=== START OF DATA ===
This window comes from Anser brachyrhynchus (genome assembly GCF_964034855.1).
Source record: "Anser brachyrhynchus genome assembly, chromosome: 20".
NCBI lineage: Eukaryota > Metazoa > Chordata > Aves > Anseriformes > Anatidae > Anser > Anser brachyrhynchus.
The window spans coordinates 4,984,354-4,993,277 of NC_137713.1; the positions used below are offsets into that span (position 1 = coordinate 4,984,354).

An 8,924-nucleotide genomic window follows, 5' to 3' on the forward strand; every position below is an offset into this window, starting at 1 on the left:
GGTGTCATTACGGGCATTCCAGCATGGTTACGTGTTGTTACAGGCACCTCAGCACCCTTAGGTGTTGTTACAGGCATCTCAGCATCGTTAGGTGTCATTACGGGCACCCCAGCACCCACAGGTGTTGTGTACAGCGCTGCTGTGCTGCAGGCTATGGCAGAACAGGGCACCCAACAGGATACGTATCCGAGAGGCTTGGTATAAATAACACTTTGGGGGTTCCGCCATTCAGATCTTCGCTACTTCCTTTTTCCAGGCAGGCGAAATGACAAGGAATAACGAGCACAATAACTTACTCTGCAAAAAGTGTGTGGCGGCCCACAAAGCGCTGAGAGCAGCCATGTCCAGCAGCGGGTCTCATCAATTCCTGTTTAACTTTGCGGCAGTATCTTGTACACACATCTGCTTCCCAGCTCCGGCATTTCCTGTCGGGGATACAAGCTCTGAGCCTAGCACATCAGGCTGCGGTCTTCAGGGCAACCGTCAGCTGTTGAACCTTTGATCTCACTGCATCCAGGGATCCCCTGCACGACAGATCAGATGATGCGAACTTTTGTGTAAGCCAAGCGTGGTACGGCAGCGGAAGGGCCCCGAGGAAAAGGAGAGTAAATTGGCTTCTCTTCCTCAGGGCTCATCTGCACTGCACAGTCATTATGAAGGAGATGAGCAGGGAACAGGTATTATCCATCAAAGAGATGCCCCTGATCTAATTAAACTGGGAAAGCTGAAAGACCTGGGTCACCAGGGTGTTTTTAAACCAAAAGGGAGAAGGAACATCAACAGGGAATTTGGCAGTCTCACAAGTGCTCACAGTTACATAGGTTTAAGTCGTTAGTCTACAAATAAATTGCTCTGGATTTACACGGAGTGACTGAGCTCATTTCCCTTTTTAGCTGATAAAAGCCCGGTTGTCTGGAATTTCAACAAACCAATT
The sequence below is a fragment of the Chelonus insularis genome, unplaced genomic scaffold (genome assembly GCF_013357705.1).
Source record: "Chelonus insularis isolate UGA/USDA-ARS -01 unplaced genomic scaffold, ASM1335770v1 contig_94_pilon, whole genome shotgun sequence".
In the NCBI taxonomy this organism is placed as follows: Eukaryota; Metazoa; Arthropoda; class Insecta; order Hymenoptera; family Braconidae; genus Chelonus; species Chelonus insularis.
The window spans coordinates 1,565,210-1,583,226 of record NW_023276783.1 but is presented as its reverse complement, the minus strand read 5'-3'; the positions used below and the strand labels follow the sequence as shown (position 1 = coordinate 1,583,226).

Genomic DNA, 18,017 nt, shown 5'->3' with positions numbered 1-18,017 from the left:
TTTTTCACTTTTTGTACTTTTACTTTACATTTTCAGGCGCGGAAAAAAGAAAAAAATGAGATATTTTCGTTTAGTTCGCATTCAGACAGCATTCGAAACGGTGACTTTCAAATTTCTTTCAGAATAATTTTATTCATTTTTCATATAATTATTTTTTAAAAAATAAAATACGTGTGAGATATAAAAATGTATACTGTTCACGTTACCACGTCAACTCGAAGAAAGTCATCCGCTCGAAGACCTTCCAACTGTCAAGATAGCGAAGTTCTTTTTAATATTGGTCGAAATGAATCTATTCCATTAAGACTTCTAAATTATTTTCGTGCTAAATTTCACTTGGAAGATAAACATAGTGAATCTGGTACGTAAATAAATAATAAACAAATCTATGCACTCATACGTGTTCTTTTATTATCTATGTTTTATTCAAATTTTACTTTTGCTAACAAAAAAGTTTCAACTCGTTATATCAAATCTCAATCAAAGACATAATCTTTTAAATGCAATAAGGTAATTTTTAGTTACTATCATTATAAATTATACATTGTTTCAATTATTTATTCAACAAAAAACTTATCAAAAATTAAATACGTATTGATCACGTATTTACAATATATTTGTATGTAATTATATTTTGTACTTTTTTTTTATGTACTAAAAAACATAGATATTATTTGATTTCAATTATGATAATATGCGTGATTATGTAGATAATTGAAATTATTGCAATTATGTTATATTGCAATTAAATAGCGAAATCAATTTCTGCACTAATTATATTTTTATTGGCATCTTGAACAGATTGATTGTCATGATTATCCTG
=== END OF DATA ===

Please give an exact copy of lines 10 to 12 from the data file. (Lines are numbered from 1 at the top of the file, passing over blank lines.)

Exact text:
The window spans coordinates 1,565,210-1,583,226 of record NW_023276783.1 but is presented as its reverse complement, the minus strand read 5'-3'; the positions used below and the strand labels follow the sequence as shown (position 1 = coordinate 1,583,226).

Genomic DNA, 18,017 nt, shown 5'->3' with positions numbered 1-18,017 from the left:
TTTTTCACTTTTTGTACTTTTACTTTACATTTTCAGGCGCGGAAAAAAGAAAAAAATGAGATATTTTCGTTTAGTTCGCATTCAGACAGCATTCGAAACGGTGACTTTCAAATTTCTTTCAGAATAATTTTATTCATTTTTCATATAATTATTTTTTAAAAAATAAAATACGTGTGAGATATAAAAATGTATACTGTTCACGTTACCACGTCAACTCGAAGAAAGTCATCCGCTCGAAGACCTTCCAACTGTCAAGATAGCGAAGTTCTTTTTAATATTGGTCGAAATGAATCTATTCCATTAAGACTTCTAAATTATTTTCGTGCTAAATTTCACTTGGAAGATAAACATAGTGAATCTGGTACGTAAATAAATAATAAACAAATCTATGCACTCATACGTGTTCTTTTATTATCTATGTTTTATTCAAATTTTACTTTTGCTAACAAAAAAGTTTCAACTCGTTATATCAAATCTCAATCAAAGACATAATCTTTTAAATGCAATAAGGTAATTTTTAGTTACTATCATTATAAATTATACATTGTTTCAATTATTTATTCAACAAAAAACTTATCAAAAATTAAATACGTATTGATCACGTATTTACAATATATTTGTATGTAATTATATTTTGTACTTTTTTTTTATGTACTAAAAAACATAGATATTATTTGATTTCAATTATGATAATATGCGTGATTATGTAGATAATTGAAATTATTGCAATTATGTTATATTGCAATTAAATAGCGAAATCAATTTCTGCACTAATTATATTTTTATTGGCATCTTGAACAGATTGATTGTCATGATTATCCTG